Our advice when it comes to secrets management has always been to decouple it from source code. However, teams are often presented with a tradeoff between full automation (in the spirit of infrastructure as code) versus a few manual steps (using tools like vaults) for managing, seeding and rotating seed secrets. For instance, our teams use SOPS to manage seed credentials for bootstrapping infrastructure. In some situations, however, it's impossible to remove secrets from legacy code repositories. For such needs, we found Mozilla SOPS to be a good choice for encrypting secrets in text files. SOPS integrates with cloud-managed keystores such as AWS and GCP Key Management Service (KMS) or Azure Key Vault as sources of encryption keys. It also works cross-platform and supports PGP keys.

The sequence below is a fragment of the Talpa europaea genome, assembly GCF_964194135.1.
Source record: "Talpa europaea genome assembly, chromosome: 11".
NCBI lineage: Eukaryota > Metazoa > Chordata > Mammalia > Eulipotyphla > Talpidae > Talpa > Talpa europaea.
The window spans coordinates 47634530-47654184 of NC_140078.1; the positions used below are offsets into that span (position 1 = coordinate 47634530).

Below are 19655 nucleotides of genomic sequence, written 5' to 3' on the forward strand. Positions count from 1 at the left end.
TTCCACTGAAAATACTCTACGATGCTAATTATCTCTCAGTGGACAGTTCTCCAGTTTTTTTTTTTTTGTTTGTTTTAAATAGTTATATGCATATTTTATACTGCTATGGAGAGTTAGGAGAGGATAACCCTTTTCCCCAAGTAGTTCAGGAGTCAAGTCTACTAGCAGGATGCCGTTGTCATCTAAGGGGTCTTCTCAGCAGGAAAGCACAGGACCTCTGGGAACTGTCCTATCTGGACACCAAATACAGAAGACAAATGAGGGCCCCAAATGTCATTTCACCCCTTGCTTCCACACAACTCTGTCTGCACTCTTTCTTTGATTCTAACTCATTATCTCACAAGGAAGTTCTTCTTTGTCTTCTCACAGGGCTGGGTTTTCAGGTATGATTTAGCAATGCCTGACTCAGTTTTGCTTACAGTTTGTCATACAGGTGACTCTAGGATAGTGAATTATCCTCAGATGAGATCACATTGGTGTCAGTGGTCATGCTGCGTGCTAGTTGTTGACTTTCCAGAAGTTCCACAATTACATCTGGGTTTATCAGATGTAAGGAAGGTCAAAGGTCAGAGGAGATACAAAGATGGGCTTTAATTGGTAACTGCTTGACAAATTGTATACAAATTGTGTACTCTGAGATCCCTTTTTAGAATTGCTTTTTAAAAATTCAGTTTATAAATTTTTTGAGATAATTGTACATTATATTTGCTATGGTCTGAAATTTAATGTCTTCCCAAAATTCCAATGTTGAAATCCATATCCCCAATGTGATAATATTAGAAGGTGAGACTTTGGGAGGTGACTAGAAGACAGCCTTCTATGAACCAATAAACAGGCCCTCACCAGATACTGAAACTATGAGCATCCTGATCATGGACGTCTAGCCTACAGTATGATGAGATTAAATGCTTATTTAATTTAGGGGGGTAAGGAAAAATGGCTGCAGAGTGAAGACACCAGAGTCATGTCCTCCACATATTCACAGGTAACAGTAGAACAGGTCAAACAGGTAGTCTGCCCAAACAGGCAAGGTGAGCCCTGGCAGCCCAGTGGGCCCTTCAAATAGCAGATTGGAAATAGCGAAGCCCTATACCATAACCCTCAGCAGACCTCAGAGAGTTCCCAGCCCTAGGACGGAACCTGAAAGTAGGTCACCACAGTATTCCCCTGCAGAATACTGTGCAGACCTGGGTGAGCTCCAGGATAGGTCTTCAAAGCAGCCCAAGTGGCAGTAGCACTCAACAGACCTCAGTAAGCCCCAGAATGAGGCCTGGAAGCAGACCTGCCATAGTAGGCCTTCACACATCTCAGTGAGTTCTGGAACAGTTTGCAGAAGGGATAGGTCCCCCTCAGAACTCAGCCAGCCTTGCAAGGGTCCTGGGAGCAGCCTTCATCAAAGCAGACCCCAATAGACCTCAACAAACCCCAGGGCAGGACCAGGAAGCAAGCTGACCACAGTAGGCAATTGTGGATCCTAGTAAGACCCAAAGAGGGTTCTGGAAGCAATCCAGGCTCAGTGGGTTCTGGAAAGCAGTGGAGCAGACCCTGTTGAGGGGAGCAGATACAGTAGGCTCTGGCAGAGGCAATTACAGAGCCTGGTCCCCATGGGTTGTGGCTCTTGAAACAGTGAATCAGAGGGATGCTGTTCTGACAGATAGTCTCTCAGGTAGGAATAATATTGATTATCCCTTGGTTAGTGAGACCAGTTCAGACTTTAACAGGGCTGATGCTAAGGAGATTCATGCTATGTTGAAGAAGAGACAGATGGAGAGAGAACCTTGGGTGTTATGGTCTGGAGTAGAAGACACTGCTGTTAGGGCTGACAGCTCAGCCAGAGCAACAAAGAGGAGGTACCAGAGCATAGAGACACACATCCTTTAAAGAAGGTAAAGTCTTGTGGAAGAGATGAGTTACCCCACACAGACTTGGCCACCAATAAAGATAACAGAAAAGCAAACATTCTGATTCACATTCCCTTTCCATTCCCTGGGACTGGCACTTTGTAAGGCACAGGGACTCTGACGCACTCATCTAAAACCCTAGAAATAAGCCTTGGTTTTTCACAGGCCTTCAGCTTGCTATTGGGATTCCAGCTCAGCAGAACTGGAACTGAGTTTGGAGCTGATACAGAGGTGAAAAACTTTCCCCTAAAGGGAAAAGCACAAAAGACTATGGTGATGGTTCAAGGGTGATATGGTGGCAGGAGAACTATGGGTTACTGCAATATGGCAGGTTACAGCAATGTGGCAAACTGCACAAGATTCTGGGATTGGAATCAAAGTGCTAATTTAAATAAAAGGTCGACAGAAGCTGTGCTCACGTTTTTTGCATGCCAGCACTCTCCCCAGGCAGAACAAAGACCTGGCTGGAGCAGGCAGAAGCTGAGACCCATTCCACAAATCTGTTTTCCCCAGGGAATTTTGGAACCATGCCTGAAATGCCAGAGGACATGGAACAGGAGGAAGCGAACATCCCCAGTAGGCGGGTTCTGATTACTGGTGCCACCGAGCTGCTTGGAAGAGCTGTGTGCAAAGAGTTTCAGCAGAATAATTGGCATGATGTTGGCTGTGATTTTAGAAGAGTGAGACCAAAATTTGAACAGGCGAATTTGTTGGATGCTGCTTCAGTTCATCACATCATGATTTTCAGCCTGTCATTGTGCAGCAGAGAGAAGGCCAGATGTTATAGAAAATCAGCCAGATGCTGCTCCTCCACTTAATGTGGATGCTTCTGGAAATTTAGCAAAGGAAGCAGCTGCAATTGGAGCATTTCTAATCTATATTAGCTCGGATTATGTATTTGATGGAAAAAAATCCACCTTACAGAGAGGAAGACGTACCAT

Plaintext secrets checked into source control (usually Github) are one of the most pervasive security mistakes developers make. For this reason we thought it useful to feature Mozilla Sops, a tool for encrypting secrets in text files that our developers find useful in situations where it is impossible to remove secrets from legacy code repositories. We've mentioned many tools of this type before (Blackbox, git-crypt), but Sops has several features that set it apart. For example, Sops integrates with cloud-managed keystores such as AWS and GCP Key Management Service (KMS) or Azure Key Vault as sources of encryption keys. It also works cross-platform and supports PGP keys. This enables fine-grained access control to secrets on a file-by-file basis. Sops leaves the identifying key in plain text so that secrets can still be located and diffed by git. We're always supportive of anything that makes it easier for developers to be secure; however, remember that you don't have to keep secrets in source control to begin with. See Decoupling secret management from source code in our November 2017 issue.